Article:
O. Winston Link (1915 – 2001) was a commercial photographer and train buff who in the mid 1950s devoted five years of his life to recording the last days of steam on the Norfolk and Western railway line. Photographing at night (when the steam appeared white against the black sky) and enlisting both train personnel and locals as supporting cast, Link produced his own quasi-Rockwellian vision of a world that was soon to pass.
Gregory Crewdson is one of the pioneers of large scale contemporary color photography known for his elaborately staged and lighted tableaux of mysterious small town life. Long seen as one of a group of photographers (along with Jeff Wall and Cindy Sherman) whose work was influenced by Link, Crewdson has openly acknowledged his admiration for Link and even brought the photographer to Yale, where he now heads the prestigious MFA Photography program.
Danziger Gallery has exhibited Link’s work since 1990, during which time James Danziger and Gregory Crewdson had often discussed the idea of a two person show, but a recent acquisition of a large group of Link’s most important images served as the catalyst for finally making the show happen. Comprising 16 of Link’s 16x20 inch black and white photographs and three of Crewdson large scale (60 x 90 inch) color works selected by the artist for their relationship to Link – the show unites these two important American photographers in a joint show for the first time.
A month before the show, the gallery discussed the project with Crewdson:
When did you first become aware of O. Winston Link’s work?
I first became aware of his work when I was an intern at the Daniel Wolf Gallery in the early 80s. And I was immediately struck by it.
What was it about the work that you found interesting?
I think even early on I was interested in the intersection between everyday life and theatricality. That’s something that runs through my work. Looking at the ordinary American landscape but then having it transform through cinematic or heightened liveliness. So I was very interested in his use of lighting, his focus on the American landscape, and also his obsession with the train. It was just pure obsession that he spent five years of his life without any pay or support creating his own particular vision of the last days of steam.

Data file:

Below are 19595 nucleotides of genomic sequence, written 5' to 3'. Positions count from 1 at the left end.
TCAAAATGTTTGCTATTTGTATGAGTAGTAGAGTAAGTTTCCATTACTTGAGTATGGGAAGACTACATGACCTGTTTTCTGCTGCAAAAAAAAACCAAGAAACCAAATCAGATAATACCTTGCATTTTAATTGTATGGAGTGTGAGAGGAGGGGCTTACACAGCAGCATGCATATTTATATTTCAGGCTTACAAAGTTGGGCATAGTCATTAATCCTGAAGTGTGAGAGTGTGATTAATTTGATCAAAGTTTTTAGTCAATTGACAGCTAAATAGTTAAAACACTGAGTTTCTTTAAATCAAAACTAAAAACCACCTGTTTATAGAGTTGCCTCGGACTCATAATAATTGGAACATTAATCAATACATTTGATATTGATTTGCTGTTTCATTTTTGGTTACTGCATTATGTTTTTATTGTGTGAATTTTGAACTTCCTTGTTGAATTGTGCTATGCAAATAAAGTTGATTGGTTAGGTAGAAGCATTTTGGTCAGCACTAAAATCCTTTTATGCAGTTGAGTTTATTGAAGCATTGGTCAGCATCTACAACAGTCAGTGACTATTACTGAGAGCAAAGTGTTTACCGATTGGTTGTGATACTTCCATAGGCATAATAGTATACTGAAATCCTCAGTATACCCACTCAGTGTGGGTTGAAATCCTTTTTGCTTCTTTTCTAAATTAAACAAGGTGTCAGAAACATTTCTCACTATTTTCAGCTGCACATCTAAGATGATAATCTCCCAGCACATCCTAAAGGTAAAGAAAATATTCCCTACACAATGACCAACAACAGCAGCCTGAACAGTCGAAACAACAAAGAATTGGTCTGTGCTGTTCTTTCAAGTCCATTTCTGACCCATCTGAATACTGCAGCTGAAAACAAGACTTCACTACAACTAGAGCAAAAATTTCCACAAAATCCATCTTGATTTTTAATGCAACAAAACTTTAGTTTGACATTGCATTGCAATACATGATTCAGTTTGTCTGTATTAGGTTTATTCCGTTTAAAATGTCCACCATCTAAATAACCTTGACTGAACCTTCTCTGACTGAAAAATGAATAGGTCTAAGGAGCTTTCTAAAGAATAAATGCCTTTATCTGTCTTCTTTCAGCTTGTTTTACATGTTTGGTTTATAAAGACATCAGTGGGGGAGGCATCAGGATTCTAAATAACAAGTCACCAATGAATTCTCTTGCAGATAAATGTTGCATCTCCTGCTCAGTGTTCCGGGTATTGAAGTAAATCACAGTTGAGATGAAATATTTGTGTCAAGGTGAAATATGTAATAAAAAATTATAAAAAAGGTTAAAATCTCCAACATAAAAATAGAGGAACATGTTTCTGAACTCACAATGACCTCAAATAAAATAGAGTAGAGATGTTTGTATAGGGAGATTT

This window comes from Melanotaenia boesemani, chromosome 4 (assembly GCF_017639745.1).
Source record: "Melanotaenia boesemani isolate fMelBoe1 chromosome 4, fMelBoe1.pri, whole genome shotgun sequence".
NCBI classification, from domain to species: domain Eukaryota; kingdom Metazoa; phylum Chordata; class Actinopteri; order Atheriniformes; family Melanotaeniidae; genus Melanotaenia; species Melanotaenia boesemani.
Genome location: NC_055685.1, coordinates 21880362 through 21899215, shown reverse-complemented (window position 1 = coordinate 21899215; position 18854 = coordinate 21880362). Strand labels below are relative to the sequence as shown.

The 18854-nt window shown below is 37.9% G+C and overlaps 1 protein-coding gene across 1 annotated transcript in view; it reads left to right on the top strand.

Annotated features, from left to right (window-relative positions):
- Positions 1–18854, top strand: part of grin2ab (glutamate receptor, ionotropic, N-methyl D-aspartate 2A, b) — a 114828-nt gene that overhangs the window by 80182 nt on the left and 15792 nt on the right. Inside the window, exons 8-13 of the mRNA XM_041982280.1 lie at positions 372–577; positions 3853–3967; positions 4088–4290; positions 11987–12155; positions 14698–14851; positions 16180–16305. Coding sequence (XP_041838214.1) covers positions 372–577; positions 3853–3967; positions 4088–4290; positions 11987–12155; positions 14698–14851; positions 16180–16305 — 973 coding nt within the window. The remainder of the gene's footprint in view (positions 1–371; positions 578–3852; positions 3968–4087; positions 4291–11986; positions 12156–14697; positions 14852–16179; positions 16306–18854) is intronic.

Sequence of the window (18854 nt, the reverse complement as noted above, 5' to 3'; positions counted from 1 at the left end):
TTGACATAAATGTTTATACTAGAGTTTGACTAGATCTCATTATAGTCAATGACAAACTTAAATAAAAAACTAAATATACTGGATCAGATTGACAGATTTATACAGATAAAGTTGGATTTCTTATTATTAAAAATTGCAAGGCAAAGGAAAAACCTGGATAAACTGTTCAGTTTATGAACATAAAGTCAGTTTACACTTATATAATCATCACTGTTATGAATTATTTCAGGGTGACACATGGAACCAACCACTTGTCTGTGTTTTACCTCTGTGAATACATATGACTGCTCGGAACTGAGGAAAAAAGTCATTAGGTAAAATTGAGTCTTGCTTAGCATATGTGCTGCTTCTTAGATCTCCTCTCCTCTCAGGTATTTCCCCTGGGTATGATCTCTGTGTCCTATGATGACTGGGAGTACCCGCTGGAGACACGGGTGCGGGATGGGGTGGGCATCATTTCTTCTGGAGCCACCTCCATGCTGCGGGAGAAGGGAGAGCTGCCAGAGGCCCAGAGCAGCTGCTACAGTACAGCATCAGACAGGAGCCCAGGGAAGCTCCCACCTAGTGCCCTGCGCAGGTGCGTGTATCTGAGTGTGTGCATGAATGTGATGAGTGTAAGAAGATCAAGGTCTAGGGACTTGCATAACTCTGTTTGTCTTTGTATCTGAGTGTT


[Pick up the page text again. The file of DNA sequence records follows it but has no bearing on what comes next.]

I gather that “Rural Retreat” is your favorite Winston Link photo. Why is that?
It’s about the experience of light and its dramatic effect. And how this lighting suggests a narrative. It’s visual story telling, the type of story telling that always reminded me of a scene from an Orson Welles film or a Hitchcock film. The other thing I really respond to in Link’s work generally, which is something I think is in my work, is the sense of being in-between places. The need to travel, the need to find a home. It sort of sums up a disconnection or feeling alone within the landscape. The train exemplifies that for me.
Do you feel a great kinship to Link?
A lot, but not on a conscious level, although I know there is a kind of connection between our work. The most obvious thing we share in common is this use of production. Of course there are differences in method, he used strobe and hot lights, and I use more cinematic lighting, but I think what we have in common is the kind of choreographed use of light which is a very subjective approach to picture making. Lights - light is so important.
Tell me about the title you gave the show “American Darkness”.
The phrase American Darkness comes from Pauline Kael’s 1986 review of “Blue Velvet” in the New Yorker. And I love how the phrase is evocative of nighttime and secrets, mystery, and the tension between light and darkness.
How did you choose your own images to show along with Link’s work?
I hope I selected pictures that one way or another play off a similar type of iconography. Travel and rootlessness, an exploration of American small towns, and a sort of loneliness and mystery. In the picture I refer to as “Railway Children” - there is the obvious reference to trains, train tracks, etc.. And in the picture i refer to as “RBS Auto” it’s the view down the street not that different from Link’s “Officer Painter Patrols Main Street”. Again that similar sense of emptiness and beauty.
I gather that you brought Winston Link to Yale, what was that day like?
My God, I think that is one of the most memorable days ever! He agreed to come to Yale as long as we picked him up at his home in Westchester where he had this enormous steam engine, the front car of the train, on his property. His other stipulation was that he wanted to go to Mory’s, which is the private Yale Dining Club. And then we had this great lunch where he drank three martinis. And then he gave this beautiful talk. My most distinct memory of the talk, was that at one point he took out the actual recordings he had made of the sound of steam engines and played them for the class. And it was such a beautiful moment because you felt that he was transported back to his youth and to making the pictures. Everyone got very teary when he did that. He also brought all his material, all his notebooks. It was really incredible.
What did your Yale MFA students make of Link?
They had never seen anyone like him! The interesting thing about Link is that he never really saw himself as an artist. He was a commercial photographer specializing in industrial subjects. He worked for Alcoa, Texaco, B.F. Goodrich. I always imagined his existence in the 50s to be similar to “Mad Men”, and then he went on this journey to take pictures of the last steam trains, purely out of his own obsession. That’s what makes him so influential as an artist. All artists follow their obsession, and he clearly did that. He kind of built pictures into existence. I think that’s what we do with photos.